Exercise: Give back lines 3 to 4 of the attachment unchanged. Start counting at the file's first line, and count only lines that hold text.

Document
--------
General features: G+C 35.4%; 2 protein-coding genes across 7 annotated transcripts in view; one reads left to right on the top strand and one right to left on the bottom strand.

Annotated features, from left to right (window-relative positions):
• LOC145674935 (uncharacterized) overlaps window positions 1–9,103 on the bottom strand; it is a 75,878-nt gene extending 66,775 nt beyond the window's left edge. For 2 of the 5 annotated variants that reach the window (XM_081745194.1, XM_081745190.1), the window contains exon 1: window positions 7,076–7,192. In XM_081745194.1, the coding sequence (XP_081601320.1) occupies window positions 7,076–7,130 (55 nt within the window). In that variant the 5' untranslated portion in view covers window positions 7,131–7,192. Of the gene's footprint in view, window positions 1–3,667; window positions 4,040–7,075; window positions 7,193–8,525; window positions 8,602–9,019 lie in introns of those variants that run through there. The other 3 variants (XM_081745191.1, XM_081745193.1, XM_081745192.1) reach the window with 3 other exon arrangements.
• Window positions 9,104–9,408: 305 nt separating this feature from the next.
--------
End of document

• LOC145674935 (uncharacterized) overlaps window positions 1–9,103 on the bottom strand; it is a 75,878-nt gene extending 66,775 nt beyond the window's left edge. For 2 of the 5 annotated variants that reach the window (XM_081745194.1, XM_081745190.1), the window contains exon 1: window positions 7,076–7,192. In XM_081745194.1, the coding sequence (XP_081601320.1) occupies window positions 7,076–7,130 (55 nt within the window). In that variant the 5' untranslated portion in view covers window positions 7,131–7,192. Of the gene's footprint in view, window positions 1–3,667; window positions 4,040–7,075; window positions 7,193–8,525; window positions 8,602–9,019 lie in introns of those variants that run through there. The other 3 variants (XM_081745191.1, XM_081745193.1, XM_081745192.1) reach the window with 3 other exon arrangements.
• Window positions 9,104–9,408: 305 nt separating this feature from the next.